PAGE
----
Graphic artist Bonnie MacLean, who created concert posters for the Fillmore Auditorium, died on February 4. She was at 80 years old.
MacLean’s concert posters were a driving force during the San Francisco music scene of the late 1960s. In the male dominated field of concert poster art, MacLean carved a place for herself by creating groundbreaking artwork to promote concerts at the Fillmore Auditorium and Fillmore West.
Originally from Philadelphia, where she was born in 1939, MacLean moved to New York City in 1960, then earned a Bachelor of Arts from Pennsylvania State University. After moving to San Francisco in 1964, she met Bill Graham and the pair got married, then had a son.
When Graham started promoting local concerts, MacLean took on art duties by drawing lists of band lineups and coming attractions on a chalkboard at the top of the auditorium stairs. When Graham and artist Wes Wilson parted ways, MacLean started creating posters and all promotional artwork for the venue.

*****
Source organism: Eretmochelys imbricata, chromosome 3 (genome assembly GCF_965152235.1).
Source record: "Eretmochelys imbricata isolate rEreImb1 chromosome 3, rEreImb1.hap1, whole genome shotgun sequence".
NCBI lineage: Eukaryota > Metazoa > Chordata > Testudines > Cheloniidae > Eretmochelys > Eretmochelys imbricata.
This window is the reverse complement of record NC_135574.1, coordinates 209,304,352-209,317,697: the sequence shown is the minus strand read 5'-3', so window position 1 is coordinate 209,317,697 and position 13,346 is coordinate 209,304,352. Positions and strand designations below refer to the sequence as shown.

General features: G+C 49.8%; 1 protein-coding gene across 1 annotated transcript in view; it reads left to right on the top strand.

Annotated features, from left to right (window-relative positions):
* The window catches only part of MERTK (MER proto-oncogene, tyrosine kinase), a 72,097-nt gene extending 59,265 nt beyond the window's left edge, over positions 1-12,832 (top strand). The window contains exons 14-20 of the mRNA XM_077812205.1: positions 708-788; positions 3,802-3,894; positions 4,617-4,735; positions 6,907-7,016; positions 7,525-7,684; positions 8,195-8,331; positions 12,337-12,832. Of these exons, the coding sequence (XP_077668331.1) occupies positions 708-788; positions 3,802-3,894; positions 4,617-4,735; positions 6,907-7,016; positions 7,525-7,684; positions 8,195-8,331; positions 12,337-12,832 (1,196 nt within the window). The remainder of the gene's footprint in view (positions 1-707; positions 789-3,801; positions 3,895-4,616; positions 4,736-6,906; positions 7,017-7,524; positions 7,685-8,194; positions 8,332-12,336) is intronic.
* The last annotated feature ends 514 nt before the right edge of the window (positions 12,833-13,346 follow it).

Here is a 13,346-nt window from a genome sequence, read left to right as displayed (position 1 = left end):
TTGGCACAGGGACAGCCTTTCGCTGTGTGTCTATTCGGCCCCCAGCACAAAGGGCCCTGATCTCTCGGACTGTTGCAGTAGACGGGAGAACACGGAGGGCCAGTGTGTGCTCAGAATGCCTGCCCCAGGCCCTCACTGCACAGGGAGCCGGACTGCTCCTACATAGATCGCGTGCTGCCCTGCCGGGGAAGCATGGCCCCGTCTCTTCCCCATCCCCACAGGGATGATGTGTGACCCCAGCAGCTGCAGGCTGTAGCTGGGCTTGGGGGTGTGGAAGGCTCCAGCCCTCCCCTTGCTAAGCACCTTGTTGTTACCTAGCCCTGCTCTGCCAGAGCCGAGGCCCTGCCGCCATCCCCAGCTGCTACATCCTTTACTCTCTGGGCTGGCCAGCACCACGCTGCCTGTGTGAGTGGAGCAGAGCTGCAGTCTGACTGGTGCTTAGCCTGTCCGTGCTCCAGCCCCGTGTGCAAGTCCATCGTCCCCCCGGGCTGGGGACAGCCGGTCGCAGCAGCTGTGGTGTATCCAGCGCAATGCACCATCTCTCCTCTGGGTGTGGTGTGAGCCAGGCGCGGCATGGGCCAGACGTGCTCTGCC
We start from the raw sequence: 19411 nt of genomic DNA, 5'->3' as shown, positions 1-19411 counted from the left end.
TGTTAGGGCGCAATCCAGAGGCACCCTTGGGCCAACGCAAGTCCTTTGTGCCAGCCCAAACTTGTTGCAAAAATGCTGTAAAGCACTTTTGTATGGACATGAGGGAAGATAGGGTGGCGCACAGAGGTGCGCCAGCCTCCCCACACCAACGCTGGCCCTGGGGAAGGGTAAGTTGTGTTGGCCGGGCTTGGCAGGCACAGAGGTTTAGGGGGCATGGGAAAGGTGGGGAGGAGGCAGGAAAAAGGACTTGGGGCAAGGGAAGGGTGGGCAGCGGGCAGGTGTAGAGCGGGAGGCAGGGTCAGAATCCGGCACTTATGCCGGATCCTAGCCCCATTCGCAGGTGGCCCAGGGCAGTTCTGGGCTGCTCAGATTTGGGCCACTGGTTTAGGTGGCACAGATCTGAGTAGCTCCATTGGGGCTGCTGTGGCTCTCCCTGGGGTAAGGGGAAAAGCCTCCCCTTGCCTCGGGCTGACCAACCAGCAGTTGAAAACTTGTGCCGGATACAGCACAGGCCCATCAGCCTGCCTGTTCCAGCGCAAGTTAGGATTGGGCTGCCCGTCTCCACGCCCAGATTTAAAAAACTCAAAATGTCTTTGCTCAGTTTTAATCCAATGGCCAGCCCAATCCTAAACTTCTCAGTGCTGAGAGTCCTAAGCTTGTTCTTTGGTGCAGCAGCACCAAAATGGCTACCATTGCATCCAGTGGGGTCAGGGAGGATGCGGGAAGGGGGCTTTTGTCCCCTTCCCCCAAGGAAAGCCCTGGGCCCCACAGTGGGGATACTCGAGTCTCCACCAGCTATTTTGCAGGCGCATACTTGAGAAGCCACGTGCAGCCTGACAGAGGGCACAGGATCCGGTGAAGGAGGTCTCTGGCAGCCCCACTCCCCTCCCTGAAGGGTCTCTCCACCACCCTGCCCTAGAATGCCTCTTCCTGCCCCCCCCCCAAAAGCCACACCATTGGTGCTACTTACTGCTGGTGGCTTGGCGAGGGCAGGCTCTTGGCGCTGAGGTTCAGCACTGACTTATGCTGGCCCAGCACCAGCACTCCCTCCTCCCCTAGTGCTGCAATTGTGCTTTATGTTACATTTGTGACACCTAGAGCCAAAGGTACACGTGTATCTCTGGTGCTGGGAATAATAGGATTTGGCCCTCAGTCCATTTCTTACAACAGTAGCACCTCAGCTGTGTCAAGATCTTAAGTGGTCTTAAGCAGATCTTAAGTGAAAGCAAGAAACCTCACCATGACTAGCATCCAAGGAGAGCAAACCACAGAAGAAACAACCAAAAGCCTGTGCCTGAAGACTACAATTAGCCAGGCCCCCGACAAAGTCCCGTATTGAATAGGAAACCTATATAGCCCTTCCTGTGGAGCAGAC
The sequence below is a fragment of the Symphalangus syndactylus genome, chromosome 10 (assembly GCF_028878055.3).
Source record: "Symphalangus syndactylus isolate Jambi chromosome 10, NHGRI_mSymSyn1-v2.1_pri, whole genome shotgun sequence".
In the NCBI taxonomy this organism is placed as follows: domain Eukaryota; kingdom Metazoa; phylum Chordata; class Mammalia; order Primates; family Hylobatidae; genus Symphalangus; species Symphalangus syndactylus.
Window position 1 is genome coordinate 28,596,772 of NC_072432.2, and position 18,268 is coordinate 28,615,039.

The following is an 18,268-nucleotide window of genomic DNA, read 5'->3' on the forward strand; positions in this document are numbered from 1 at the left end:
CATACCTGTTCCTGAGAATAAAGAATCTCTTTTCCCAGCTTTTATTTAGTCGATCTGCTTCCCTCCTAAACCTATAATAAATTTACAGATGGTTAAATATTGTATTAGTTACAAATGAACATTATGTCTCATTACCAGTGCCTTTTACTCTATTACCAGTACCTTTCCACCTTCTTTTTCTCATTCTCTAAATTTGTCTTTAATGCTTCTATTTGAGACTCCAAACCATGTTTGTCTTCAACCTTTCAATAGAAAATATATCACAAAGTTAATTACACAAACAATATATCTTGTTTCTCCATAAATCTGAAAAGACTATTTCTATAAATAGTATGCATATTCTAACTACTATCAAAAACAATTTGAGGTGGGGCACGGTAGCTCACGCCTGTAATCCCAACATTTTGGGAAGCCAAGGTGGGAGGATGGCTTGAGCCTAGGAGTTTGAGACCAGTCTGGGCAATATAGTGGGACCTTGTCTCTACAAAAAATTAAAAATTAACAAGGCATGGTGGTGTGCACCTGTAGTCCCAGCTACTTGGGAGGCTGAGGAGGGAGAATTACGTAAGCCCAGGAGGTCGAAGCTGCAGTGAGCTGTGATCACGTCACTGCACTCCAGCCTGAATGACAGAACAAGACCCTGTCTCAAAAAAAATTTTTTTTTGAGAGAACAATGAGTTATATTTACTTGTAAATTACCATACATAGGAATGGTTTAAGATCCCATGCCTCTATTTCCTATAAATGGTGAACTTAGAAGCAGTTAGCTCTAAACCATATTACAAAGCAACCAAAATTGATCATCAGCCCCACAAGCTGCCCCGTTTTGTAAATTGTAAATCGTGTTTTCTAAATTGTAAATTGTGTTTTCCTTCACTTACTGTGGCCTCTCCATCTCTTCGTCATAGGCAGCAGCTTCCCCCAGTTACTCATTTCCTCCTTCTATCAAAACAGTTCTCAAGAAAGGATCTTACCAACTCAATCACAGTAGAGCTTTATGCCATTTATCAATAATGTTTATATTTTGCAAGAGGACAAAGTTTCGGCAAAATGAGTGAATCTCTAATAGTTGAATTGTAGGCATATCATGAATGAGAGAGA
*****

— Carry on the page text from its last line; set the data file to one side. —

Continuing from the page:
During her days as a poster artist she created posters for some of the most popular and influential bands of the era, including Jefferson Airplane, The Doors, and Pink Floyd. Her posters embodied the psychedelic style that was popular at the time, though her early art had a Medieval Gothic motif with rose windows and pointed arches. She infused her style with culturally diverse imagery such as Nehru jackets, Native American totems, and others.
MacLean created posters for the Fillmore from 1967 to 1969. She and Graham divorced in the early ’70s and she returned to Pennsylvania. Since then she resided in Bucks County, painting pastel landscapes and nudes.